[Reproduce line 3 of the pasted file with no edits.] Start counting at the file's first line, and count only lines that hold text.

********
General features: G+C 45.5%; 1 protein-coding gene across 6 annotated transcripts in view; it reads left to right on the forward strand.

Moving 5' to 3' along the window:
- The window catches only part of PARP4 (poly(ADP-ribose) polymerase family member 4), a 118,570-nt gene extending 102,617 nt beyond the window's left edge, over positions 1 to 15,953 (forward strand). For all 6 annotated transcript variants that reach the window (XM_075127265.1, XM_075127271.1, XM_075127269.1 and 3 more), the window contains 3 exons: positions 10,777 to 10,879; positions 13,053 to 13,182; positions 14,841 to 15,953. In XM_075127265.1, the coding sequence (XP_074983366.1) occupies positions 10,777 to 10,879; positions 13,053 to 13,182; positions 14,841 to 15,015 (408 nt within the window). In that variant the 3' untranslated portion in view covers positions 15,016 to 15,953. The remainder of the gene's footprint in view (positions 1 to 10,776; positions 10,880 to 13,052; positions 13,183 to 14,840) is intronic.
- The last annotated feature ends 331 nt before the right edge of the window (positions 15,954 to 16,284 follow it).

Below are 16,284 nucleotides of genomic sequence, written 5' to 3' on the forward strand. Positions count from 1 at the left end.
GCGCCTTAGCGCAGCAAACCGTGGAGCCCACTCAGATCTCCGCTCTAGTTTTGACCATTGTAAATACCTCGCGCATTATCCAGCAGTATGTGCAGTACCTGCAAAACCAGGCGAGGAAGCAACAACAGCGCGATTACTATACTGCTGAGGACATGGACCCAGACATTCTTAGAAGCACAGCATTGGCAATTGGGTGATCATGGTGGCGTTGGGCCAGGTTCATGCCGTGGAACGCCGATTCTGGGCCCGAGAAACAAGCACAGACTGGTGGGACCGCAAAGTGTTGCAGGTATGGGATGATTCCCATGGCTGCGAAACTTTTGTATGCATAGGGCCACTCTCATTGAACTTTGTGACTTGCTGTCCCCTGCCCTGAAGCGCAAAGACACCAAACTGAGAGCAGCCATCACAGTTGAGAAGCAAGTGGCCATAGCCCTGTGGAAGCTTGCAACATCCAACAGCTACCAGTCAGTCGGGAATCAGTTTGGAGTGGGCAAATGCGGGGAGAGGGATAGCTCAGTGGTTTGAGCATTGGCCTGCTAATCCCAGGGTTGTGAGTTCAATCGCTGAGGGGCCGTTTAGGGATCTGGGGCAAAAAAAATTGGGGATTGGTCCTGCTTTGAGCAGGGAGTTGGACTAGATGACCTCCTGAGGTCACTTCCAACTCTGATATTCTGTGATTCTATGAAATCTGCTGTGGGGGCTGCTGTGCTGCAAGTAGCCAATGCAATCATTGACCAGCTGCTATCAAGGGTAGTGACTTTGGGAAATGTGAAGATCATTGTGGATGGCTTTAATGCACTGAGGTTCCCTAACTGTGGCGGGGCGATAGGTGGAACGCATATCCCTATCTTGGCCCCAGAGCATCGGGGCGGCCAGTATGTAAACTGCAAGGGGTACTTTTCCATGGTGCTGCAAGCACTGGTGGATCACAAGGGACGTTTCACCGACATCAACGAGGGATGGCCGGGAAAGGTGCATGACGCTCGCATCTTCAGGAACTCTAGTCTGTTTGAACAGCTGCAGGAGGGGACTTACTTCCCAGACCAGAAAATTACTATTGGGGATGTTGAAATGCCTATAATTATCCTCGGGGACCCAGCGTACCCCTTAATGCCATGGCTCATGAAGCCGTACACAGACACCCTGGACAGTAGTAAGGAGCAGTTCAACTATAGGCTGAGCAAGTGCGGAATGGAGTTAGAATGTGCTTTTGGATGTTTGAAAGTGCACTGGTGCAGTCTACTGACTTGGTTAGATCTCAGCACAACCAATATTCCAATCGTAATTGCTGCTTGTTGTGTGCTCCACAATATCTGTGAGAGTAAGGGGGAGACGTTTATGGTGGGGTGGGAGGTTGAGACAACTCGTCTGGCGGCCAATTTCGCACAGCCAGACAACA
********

- The window catches only part of PARP4 (poly(ADP-ribose) polymerase family member 4), a 118,570-nt gene extending 102,617 nt beyond the window's left edge, over positions 1 to 15,953 (forward strand). For all 6 annotated transcript variants that reach the window (XM_075127265.1, XM_075127271.1, XM_075127269.1 and 3 more), the window contains 3 exons: positions 10,777 to 10,879; positions 13,053 to 13,182; positions 14,841 to 15,953. In XM_075127265.1, the coding sequence (XP_074983366.1) occupies positions 10,777 to 10,879; positions 13,053 to 13,182; positions 14,841 to 15,015 (408 nt within the window). In that variant the 3' untranslated portion in view covers positions 15,016 to 15,953. The remainder of the gene's footprint in view (positions 1 to 10,776; positions 10,880 to 13,052; positions 13,183 to 14,840) is intronic.